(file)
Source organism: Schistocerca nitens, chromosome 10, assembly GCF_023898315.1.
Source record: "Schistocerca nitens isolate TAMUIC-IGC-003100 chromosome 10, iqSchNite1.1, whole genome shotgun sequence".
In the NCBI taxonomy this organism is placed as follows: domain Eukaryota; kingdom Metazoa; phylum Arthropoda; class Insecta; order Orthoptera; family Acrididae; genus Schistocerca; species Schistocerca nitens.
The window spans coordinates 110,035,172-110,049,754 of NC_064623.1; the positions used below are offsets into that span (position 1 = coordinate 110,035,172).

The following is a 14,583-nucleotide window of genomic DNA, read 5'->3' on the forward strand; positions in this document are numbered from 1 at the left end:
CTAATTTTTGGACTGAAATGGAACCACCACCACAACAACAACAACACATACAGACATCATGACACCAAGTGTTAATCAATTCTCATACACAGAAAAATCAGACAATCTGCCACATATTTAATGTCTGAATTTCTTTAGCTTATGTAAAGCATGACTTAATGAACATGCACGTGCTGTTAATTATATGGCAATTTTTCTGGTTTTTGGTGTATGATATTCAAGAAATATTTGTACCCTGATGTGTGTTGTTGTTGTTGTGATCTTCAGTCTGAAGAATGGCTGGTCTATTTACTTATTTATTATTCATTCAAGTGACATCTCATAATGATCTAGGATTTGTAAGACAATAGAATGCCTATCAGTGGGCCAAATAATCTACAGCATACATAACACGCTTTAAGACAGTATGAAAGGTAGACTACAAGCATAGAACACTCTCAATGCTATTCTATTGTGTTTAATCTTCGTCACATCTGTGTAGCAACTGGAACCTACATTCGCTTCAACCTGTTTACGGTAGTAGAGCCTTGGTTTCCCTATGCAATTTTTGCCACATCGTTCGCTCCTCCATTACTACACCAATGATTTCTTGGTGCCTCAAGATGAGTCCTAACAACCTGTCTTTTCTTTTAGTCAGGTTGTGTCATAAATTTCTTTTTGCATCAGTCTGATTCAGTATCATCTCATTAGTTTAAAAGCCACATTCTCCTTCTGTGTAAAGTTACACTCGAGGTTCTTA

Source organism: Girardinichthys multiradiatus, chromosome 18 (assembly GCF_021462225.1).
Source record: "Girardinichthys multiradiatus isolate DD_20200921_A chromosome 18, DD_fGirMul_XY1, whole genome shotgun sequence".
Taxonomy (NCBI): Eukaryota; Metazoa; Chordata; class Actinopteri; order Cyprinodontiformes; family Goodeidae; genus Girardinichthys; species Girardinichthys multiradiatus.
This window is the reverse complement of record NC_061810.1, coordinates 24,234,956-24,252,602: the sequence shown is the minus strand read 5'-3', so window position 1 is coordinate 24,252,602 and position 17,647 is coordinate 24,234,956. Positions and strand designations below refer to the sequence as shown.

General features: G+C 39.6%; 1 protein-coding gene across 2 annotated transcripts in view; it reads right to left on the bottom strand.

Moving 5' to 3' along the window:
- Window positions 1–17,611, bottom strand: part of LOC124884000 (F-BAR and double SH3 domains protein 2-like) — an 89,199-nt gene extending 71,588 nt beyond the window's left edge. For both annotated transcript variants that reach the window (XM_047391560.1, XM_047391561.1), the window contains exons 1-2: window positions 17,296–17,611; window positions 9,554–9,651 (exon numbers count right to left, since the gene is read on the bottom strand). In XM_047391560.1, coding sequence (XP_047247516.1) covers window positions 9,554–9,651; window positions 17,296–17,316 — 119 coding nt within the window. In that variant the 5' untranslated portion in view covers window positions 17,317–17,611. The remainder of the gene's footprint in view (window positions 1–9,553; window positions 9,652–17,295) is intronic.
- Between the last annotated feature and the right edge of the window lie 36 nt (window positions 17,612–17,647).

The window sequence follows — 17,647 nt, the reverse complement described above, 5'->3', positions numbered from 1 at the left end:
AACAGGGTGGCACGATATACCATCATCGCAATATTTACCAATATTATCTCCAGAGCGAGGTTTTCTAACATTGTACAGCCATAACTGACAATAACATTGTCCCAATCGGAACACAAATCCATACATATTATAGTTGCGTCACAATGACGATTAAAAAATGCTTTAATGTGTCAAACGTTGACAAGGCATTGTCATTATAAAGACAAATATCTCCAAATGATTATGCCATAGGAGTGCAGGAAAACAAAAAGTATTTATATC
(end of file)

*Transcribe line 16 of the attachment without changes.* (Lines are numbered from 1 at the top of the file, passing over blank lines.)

AACAGGGTGGCACGATATACCATCATCGCAATATTTACCAATATTATCTCCAGAGCGAGGTTTTCTAACATTGTACAGCCATAACTGACAATAACATTGTCCCAATCGGAACACAAATCCATACATATTATAGTTGCGTCACAATGACGATTAAAAAATGCTTTAATGTGTCAAACGTTGACAAGGCATTGTCATTATAAAGACAAATATCTCCAAATGATTATGCCATAGGAGTGCAGGAAAACAAAAAGTATTTATATC